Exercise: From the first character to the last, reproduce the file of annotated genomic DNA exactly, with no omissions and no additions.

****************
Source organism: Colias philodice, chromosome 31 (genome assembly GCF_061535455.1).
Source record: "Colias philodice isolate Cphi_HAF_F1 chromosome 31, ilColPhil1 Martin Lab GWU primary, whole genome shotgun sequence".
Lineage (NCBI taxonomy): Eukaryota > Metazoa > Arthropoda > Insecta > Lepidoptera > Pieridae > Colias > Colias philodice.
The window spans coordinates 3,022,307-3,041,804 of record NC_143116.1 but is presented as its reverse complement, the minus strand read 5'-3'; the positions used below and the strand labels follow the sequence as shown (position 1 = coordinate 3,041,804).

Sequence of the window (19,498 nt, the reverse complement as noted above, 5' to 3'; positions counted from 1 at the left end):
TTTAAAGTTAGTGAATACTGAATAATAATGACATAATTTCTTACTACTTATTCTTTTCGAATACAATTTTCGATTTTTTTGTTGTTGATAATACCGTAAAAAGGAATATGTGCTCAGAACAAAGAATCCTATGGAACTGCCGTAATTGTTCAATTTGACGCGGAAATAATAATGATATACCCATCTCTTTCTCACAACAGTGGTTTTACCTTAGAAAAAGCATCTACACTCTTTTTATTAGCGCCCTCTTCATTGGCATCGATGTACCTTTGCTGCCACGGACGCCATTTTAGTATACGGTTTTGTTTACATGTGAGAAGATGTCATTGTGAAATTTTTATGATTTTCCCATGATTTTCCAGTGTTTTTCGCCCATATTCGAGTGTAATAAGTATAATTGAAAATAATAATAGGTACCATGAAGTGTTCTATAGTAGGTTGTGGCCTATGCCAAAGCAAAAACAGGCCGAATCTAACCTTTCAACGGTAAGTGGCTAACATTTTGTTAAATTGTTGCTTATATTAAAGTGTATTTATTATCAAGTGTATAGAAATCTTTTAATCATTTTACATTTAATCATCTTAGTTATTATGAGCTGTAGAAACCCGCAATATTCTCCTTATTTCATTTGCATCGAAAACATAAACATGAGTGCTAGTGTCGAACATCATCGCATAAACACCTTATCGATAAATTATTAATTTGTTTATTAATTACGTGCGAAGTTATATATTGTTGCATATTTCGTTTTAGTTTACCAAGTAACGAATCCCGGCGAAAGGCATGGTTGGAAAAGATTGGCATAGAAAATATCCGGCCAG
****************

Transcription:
Source organism: Colias philodice, chromosome 31 (genome assembly GCF_061535455.1).
Source record: "Colias philodice isolate Cphi_HAF_F1 chromosome 31, ilColPhil1 Martin Lab GWU primary, whole genome shotgun sequence".
Lineage (NCBI taxonomy): Eukaryota > Metazoa > Arthropoda > Insecta > Lepidoptera > Pieridae > Colias > Colias philodice.
The window spans coordinates 3,022,307-3,041,804 of record NC_143116.1 but is presented as its reverse complement, the minus strand read 5'-3'; the positions used below and the strand labels follow the sequence as shown (position 1 = coordinate 3,041,804).

Sequence of the window (19,498 nt, the reverse complement as noted above, 5' to 3'; positions counted from 1 at the left end):
TTTAAAGTTAGTGAATACTGAATAATAATGACATAATTTCTTACTACTTATTCTTTTCGAATACAATTTTCGATTTTTTTGTTGTTGATAATACCGTAAAAAGGAATATGTGCTCAGAACAAAGAATCCTATGGAACTGCCGTAATTGTTCAATTTGACGCGGAAATAATAATGATATACCCATCTCTTTCTCACAACAGTGGTTTTACCTTAGAAAAAGCATCTACACTCTTTTTATTAGCGCCCTCTTCATTGGCATCGATGTACCTTTGCTGCCACGGACGCCATTTTAGTATACGGTTTTGTTTACATGTGAGAAGATGTCATTGTGAAATTTTTATGATTTTCCCATGATTTTCCAGTGTTTTTCGCCCATATTCGAGTGTAATAAGTATAATTGAAAATAATAATAGGTACCATGAAGTGTTCTATAGTAGGTTGTGGCCTATGCCAAAGCAAAAACAGGCCGAATCTAACCTTTCAACGGTAAGTGGCTAACATTTTGTTAAATTGTTGCTTATATTAAAGTGTATTTATTATCAAGTGTATAGAAATCTTTTAATCATTTTACATTTAATCATCTTAGTTATTATGAGCTGTAGAAACCCGCAATATTCTCCTTATTTCATTTGCATCGAAAACATAAACATGAGTGCTAGTGTCGAACATCATCGCATAAACACCTTATCGATAAATTATTAATTTGTTTATTAATTACGTGCGAAGTTATATATTGTTGCATATTTCGTTTTAGTTTACCAAGTAACGAATCCCGGCGAAAGGCATGGTTGGAAAAGATTGGCATAGAAAATATCCGGCCAG